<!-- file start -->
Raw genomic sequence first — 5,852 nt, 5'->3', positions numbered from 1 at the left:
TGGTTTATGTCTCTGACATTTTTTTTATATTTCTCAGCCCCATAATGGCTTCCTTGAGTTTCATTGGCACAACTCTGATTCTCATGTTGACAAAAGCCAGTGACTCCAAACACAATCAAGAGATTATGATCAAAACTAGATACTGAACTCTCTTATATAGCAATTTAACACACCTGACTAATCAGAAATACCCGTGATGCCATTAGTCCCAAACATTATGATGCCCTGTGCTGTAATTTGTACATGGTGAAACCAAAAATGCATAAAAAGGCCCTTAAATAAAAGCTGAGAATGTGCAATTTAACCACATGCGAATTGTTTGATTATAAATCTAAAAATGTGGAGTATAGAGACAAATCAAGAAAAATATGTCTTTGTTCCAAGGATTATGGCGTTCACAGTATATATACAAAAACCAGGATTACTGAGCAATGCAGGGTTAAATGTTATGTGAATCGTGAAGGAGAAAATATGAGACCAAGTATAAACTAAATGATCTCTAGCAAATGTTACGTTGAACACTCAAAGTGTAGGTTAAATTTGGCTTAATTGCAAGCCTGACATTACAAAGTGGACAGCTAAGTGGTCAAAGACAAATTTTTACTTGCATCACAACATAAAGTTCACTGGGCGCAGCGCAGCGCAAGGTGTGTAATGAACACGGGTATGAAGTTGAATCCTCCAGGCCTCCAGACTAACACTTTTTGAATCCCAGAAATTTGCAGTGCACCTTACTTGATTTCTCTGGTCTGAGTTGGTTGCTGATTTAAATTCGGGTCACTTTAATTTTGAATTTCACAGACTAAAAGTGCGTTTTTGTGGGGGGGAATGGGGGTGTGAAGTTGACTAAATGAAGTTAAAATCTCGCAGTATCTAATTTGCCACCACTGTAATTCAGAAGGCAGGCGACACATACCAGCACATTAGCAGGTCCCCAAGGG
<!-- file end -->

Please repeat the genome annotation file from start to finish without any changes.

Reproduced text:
Raw genomic sequence first — 5,852 nt, 5'->3', positions numbered from 1 at the left:
TGGTTTATGTCTCTGACATTTTTTTTATATTTCTCAGCCCCATAATGGCTTCCTTGAGTTTCATTGGCACAACTCTGATTCTCATGTTGACAAAAGCCAGTGACTCCAAACACAATCAAGAGATTATGATCAAAACTAGATACTGAACTCTCTTATATAGCAATTTAACACACCTGACTAATCAGAAATACCCGTGATGCCATTAGTCCCAAACATTATGATGCCCTGTGCTGTAATTTGTACATGGTGAAACCAAAAATGCATAAAAAGGCCCTTAAATAAAAGCTGAGAATGTGCAATTTAACCACATGCGAATTGTTTGATTATAAATCTAAAAATGTGGAGTATAGAGACAAATCAAGAAAAATATGTCTTTGTTCCAAGGATTATGGCGTTCACAGTATATATACAAAAACCAGGATTACTGAGCAATGCAGGGTTAAATGTTATGTGAATCGTGAAGGAGAAAATATGAGACCAAGTATAAACTAAATGATCTCTAGCAAATGTTACGTTGAACACTCAAAGTGTAGGTTAAATTTGGCTTAATTGCAAGCCTGACATTACAAAGTGGACAGCTAAGTGGTCAAAGACAAATTTTTACTTGCATCACAACATAAAGTTCACTGGGCGCAGCGCAGCGCAAGGTGTGTAATGAACACGGGTATGAAGTTGAATCCTCCAGGCCTCCAGACTAACACTTTTTGAATCCCAGAAATTTGCAGTGCACCTTACTTGATTTCTCTGGTCTGAGTTGGTTGCTGATTTAAATTCGGGTCACTTTAATTTTGAATTTCACAGACTAAAAGTGCGTTTTTGTGGGGGGGAATGGGGGTGTGAAGTTGACTAAATGAAGTTAAAATCTCGCAGTATCTAATTTGCCACCACTGTAATTCAGAAGGCAGGCGACACATACCAGCACATTAGCAGGTCCCCAAGGG